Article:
Joy Watson with Zoe Maralack

Qarnita Loxton shared with me how special it was for her to chair the session “Burden of secrets”, in which Marina Auer, Sarah Isaacs and Jane van der Riet discussed breaking the silence about difficult topics in their work. All three writers are debut novelists, and this was the first time they had ever spoken about their books at a festival. “It was a privilege to hold that space,” Qarnita said, remembering exactly how intimidating and exciting those initial steps into the literary world felt for all of us. Knowing what an insightful writer and reader she is, I could not imagine anyone better to welcome the three debutants.

Sarah Isaacs

For me, Open Book was special in a different way. I have been attending literary festivals around the world as a reader for a quarter of a century, as a writer for almost two decades and as a publisher for the past four years, but never before have I felt that I truly embodied all three of these roles simultaneously and so fully at an event.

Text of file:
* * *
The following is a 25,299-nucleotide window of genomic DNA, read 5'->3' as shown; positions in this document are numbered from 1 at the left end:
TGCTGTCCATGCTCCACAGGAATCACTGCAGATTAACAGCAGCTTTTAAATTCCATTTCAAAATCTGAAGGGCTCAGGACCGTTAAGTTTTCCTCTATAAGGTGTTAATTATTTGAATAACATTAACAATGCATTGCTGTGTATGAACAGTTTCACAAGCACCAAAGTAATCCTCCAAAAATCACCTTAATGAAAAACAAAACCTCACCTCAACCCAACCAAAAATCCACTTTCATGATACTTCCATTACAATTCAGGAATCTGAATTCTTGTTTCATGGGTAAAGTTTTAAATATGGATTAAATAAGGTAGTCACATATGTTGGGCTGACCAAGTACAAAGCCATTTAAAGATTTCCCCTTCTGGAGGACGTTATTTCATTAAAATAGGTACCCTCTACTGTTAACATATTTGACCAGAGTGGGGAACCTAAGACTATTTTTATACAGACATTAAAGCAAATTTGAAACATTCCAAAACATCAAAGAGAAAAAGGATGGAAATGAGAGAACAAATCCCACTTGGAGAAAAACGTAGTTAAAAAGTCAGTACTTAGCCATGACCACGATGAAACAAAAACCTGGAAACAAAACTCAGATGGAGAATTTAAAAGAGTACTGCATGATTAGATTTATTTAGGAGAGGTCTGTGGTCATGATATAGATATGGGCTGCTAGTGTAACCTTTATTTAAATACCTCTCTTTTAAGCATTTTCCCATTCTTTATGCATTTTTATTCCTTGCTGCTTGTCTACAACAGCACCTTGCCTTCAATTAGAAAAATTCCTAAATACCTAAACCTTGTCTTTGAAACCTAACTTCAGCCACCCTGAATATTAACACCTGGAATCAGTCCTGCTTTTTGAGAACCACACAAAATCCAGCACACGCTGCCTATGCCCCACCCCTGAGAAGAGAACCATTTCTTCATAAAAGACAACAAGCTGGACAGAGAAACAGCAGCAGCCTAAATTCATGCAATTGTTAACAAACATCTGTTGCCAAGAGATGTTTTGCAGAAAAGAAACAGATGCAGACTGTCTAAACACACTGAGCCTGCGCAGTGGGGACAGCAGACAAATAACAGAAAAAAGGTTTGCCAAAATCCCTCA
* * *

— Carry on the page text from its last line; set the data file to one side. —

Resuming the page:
Farai Mudzingwa

As a reader, I delighted in the flow of ideas that this festival facilitates so well. Open Book creates spaces for readers to be enlightened, challenged and entertained. The festival opens minds and hearts. I loved hearing one of my favourite authors in the world, Craig Higginson, talk about his latest novel, The ghost of Sam Webster, and meeting Zimbabwean writer Farai Mudzingwa, whose debut novel, Avenues by train, has the most spectacular cover (and it was published in hardcover, with the publisher, Cassava Republic, pulling out all the stops – it is such a beautiful book as an object, one simply has to have and read it!), and discovering the work of Ghanaian feminist writer Nana Darkoa Sekyiamah. At the end of every day, I went home exhausted, but with a smile on my face, feeling that I had grown inside.